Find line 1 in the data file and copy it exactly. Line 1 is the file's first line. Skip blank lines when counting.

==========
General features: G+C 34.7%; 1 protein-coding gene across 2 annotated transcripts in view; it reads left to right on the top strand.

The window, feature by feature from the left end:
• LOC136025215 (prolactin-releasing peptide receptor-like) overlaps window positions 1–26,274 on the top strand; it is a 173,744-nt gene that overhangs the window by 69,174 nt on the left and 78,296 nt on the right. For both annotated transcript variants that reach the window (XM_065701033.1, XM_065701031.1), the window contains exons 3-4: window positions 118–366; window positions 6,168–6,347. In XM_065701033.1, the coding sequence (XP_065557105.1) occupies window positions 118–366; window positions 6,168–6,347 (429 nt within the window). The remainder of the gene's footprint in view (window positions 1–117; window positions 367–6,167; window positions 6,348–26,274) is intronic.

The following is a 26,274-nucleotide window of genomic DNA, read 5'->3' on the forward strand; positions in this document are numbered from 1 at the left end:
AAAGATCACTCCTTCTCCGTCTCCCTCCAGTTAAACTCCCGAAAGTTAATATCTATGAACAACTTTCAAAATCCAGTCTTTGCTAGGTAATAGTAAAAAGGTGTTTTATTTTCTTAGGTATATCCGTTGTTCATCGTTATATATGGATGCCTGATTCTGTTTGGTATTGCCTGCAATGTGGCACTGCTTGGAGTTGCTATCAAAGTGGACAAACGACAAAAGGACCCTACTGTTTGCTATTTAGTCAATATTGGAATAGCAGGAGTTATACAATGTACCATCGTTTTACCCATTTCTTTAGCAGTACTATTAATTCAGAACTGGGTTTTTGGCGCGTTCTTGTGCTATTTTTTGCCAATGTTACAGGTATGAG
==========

General features: G+C 34.7%; 1 protein-coding gene across 2 annotated transcripts in view; it reads left to right on the top strand.